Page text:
I will begin this morning with a phrase from the Rosh Hashana musaf service.
היום יעמיד במשפט כל יצורי עולמים.
This day, all the creatures of the universe stand in judgment before You, O God.
This core statement of traditional High Holy Day theology is one which may not reflect our conception of God during the rest of the year; but we are drawn to it when the High Holidays arrive.
The Mishna teaches that we pass before God on these days as b’nai maron, which is explained by many, including the author of U’ntaneh Tokef, as passing before God as sheep before the shepherd. But, in the Talmud, Resh Lakish has a different explanation of these words. He teaches that the residents of a mountainous village called Maron, b’nai Maron, reached their village by climbing up a path so narrow that they had to walk single file. So, we pass before God as individuals, walking alone, singled out. The rest of the world fades away in the background as God focuses on each of us individually and we have God’s undivided attention as each of us stands in judgment.
On the High Holy Days, we should find at least one moment when we truly feel that we are standing on a narrow path alone in the presence of God, as the mortal, fallible and yet grand individual that each of us is.
This concept is, I believe, the essence of the High Holy Days.
As we think about this concept, we should quickly dismiss the question: how God could possibly attend to each of almost 8 billion human beings as individuals at the same time. Of course, time and space in that sense mean nothing to God so there is no reason God couldn’t focus on 8 billion people individually. We shouldn’t ruin this beautiful idea by being rational.
So, it wouldn’t matter if there were twice or hundreds of times or thousands of times as many souls to confront individually, God could handle it.
And perhaps there are.
Maybe there are more souls to judge than those 8 billion.
Right here, some of you might be thinking that I am going to talk about animals again. While I do believe that animals have souls in one sense or the other, that’s not my subject today.
I’m thinking in another direction.
You might say that I’m thinking vertically, not horizontally.
This morning, I would like to share some thoughts on a book published this year that I just read for the third time- It’s great to be retired. It is a fascinating book which I would love to discuss with those of you interested at some point after the holidays. I can’t do the book or the subject justice within this time frame. I’ll try to whet your appetite though.
The book was written by Avi Loeb, professor of Science and former chair of the astronomy department at Harvard University.
The title of the book is simple enough, but it is the subtitle which will grab your attention. The book is entitled: Extraterrestrial and the subtitle is: The First Sign of Intelligent Life Beyond Earth.
Professor Loeb believes that we may very well have witnessed that sign.
Let me assure you that he has not seen little green people. He hasn’t taught musical scales on top of Devil’s Tower or come across that tall man carrying a book entitled To Serve Man. He hasn’t climbed into a machine to go through a wormhole in the time space continuum. The sign he refers to is more subtle: an object hurtling through our solar system which was sighted by astronomers in a Hawaiian observatory in 2017 and given the name ‘Oumuamua, Hawaiian for “scout”.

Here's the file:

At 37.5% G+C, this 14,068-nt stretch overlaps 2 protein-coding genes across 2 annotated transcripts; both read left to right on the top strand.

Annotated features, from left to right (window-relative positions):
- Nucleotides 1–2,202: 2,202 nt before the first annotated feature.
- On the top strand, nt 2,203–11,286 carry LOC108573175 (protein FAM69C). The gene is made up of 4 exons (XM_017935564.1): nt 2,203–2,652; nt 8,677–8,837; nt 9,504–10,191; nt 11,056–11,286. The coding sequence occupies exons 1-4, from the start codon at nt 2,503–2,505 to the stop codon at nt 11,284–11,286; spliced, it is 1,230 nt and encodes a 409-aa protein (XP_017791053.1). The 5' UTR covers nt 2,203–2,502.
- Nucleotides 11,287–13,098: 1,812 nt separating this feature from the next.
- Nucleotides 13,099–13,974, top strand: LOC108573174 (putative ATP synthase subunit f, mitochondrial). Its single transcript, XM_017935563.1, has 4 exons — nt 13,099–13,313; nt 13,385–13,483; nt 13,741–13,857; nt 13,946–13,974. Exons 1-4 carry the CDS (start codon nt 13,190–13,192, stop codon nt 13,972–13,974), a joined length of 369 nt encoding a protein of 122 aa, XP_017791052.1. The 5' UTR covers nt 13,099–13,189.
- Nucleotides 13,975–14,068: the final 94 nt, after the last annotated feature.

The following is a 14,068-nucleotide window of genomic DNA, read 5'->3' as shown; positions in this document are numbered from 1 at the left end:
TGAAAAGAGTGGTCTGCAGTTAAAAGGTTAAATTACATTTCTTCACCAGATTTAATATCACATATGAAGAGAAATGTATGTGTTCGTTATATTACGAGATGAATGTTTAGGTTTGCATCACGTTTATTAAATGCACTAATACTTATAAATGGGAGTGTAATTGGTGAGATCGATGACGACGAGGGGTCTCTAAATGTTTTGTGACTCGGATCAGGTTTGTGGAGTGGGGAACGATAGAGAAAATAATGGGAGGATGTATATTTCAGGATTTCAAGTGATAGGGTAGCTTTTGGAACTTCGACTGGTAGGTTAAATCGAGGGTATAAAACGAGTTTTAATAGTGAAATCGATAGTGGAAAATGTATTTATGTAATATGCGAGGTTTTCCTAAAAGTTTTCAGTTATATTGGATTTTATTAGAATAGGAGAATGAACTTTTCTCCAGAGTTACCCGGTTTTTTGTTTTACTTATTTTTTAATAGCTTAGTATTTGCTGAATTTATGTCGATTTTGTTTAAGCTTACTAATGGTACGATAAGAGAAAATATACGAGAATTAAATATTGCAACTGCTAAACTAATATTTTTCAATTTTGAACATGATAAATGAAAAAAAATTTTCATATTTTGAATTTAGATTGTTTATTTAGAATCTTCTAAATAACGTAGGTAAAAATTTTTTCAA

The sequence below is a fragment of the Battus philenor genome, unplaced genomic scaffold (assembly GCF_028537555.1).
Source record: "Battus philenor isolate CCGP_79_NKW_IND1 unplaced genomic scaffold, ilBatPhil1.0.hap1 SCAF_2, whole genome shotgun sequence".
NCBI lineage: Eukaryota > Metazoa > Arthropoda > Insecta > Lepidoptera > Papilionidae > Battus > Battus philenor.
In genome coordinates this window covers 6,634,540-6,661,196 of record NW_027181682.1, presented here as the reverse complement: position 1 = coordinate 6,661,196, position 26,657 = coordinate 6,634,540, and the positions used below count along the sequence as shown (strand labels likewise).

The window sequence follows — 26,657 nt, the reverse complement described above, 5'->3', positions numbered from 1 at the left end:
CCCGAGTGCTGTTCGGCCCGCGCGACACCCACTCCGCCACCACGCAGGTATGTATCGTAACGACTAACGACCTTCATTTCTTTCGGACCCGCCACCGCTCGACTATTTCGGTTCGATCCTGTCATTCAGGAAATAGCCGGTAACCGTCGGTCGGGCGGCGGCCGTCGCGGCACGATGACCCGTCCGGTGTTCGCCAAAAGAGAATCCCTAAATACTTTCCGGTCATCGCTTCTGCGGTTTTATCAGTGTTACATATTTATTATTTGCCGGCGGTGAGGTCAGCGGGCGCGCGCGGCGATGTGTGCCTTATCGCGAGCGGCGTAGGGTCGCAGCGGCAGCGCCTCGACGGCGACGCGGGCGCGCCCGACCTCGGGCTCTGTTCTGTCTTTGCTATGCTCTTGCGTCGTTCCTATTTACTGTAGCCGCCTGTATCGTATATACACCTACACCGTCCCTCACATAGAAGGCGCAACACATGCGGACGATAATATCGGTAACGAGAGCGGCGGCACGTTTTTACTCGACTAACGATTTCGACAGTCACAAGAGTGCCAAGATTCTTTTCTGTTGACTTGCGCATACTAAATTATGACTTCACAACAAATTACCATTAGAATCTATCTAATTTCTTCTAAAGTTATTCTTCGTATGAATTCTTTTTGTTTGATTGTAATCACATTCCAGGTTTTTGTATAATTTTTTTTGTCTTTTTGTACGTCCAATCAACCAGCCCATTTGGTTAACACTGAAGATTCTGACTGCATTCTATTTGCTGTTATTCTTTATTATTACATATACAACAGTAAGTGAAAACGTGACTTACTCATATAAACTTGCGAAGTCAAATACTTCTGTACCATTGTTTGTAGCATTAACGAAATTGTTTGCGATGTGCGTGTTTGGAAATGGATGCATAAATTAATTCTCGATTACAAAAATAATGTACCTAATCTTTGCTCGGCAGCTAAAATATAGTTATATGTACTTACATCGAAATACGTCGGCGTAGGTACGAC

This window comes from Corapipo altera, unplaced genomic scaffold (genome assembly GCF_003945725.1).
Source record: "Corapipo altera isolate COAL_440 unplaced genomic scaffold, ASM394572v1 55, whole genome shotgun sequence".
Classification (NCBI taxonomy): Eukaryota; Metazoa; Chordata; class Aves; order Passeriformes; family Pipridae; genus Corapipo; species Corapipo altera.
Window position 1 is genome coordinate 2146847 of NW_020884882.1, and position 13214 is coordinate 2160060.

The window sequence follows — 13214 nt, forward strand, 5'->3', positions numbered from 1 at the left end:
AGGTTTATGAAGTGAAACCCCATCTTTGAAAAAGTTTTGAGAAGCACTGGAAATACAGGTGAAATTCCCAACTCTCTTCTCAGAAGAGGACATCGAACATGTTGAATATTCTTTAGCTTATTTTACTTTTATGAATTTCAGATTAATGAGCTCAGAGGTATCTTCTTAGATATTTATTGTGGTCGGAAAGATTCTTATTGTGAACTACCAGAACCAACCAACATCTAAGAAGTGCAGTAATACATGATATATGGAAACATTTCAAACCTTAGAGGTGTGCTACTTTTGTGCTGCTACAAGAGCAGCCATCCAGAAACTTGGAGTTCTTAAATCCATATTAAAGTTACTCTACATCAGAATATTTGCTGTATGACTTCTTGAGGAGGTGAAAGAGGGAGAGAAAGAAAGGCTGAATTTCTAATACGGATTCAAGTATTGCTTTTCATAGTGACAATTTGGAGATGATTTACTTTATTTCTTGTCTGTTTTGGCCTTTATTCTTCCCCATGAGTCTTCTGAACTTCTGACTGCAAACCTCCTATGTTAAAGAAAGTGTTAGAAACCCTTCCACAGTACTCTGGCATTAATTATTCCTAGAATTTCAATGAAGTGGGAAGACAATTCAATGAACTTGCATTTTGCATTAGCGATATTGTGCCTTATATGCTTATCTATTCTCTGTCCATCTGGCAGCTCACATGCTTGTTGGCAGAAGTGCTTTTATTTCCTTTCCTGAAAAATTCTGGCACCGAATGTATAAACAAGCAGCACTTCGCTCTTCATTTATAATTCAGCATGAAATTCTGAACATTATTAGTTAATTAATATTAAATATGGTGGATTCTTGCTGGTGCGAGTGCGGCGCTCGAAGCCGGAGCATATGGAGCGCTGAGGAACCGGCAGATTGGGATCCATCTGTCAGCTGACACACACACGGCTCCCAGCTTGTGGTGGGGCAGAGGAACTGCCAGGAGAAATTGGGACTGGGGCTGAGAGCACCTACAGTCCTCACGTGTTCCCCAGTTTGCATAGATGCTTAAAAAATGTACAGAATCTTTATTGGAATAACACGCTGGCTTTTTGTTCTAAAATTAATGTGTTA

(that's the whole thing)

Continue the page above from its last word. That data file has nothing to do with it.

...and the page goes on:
Professor Loeb explains that ‘Oumuamua wavered from the path of an object influenced only by gravity of the sun and that it showed no evidence of gas or debris following it which would affect its movement. He writes that the most reasonable explanation given the evidence is that it is an artificial object with its own system of propulsion, the product of intelligent beings somewhere out there.
Of course, not everyone agrees with him. That is an understatement.
But the science behind his hypothesis, and he is careful to call it a hypothesis, is fascinating. The book solidified my belief that such extraterrestrial intelligence does exist and that we should continue to search for it to the extent possible.
Professor Loeb brings up many critical ideas. I will discuss three of those ideas that I believe are particularly meaningful during these Days of Awe.
First, while Loeb says: “I put my faith and hope in science” and certainly I absolutely agree that trust in science is crucial especially in this era of COVID, he is highly critical of the way in which the scientific establishment, by and large, refuses to take his hypothesis seriously. He says it is evidence of the arrogance of scientists who will not consider ideas which don’t fit into their prior assumptions or haven’t been proven conclusively. Loeb writes that the failure of scientists to consider theories that are not immediately verifiable is preventing many from considering this possibility and he sees this as a missed opportunity. I will quickly add that I feel the same way when scientists dismiss some experiences which are referred to as “paranormal”. I think many deserve strong scientific consideration and investigation.
We must acknowledge that there is mystery in creation that we have yet to completely understand.